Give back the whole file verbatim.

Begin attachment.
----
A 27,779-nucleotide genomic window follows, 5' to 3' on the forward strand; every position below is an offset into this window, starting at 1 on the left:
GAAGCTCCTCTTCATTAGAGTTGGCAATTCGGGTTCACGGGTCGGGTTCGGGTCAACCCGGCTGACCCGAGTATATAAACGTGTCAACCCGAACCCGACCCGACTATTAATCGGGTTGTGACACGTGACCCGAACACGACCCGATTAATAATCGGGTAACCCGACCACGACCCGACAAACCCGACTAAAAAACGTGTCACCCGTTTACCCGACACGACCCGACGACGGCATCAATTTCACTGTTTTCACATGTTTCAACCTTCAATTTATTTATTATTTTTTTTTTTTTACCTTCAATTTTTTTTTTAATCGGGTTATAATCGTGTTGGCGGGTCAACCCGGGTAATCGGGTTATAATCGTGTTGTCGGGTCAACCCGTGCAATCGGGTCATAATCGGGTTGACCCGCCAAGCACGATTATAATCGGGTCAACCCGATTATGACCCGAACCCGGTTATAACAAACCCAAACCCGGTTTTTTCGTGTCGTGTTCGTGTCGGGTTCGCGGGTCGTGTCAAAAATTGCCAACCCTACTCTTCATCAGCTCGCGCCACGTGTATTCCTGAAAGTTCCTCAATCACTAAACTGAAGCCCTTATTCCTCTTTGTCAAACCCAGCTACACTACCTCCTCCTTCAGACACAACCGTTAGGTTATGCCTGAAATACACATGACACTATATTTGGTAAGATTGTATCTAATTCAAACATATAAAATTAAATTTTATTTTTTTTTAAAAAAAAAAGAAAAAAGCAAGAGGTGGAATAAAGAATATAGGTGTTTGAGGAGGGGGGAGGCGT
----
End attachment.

A 27,779-nucleotide genomic window follows, 5' to 3' on the forward strand; every position below is an offset into this window, starting at 1 on the left:
GAAGCTCCTCTTCATTAGAGTTGGCAATTCGGGTTCACGGGTCGGGTTCGGGTCAACCCGGCTGACCCGAGTATATAAACGTGTCAACCCGAACCCGACCCGACTATTAATCGGGTTGTGACACGTGACCCGAACACGACCCGATTAATAATCGGGTAACCCGACCACGACCCGACAAACCCGACTAAAAAACGTGTCACCCGTTTACCCGACACGACCCGACGACGGCATCAATTTCACTGTTTTCACATGTTTCAACCTTCAATTTATTTATTATTTTTTTTTTTTTACCTTCAATTTTTTTTTTAATCGGGTTATAATCGTGTTGGCGGGTCAACCCGGGTAATCGGGTTATAATCGTGTTGTCGGGTCAACCCGTGCAATCGGGTCATAATCGGGTTGACCCGCCAAGCACGATTATAATCGGGTCAACCCGATTATGACCCGAACCCGGTTATAACAAACCCAAACCCGGTTTTTTCGTGTCGTGTTCGTGTCGGGTTCGCGGGTCGTGTCAAAAATTGCCAACCCTACTCTTCATCAGCTCGCGCCACGTGTATTCCTGAAAGTTCCTCAATCACTAAACTGAAGCCCTTATTCCTCTTTGTCAAACCCAGCTACACTACCTCCTCCTTCAGACACAACCGTTAGGTTATGCCTGAAATACACATGACACTATATTTGGTAAGATTGTATCTAATTCAAACATATAAAATTAAATTTTATTTTTTTTTAAAAAAAAAAGAAAAAAGCAAGAGGTGGAATAAAGAATATAGGTGTTTGAGGAGGGGGGAGGCGT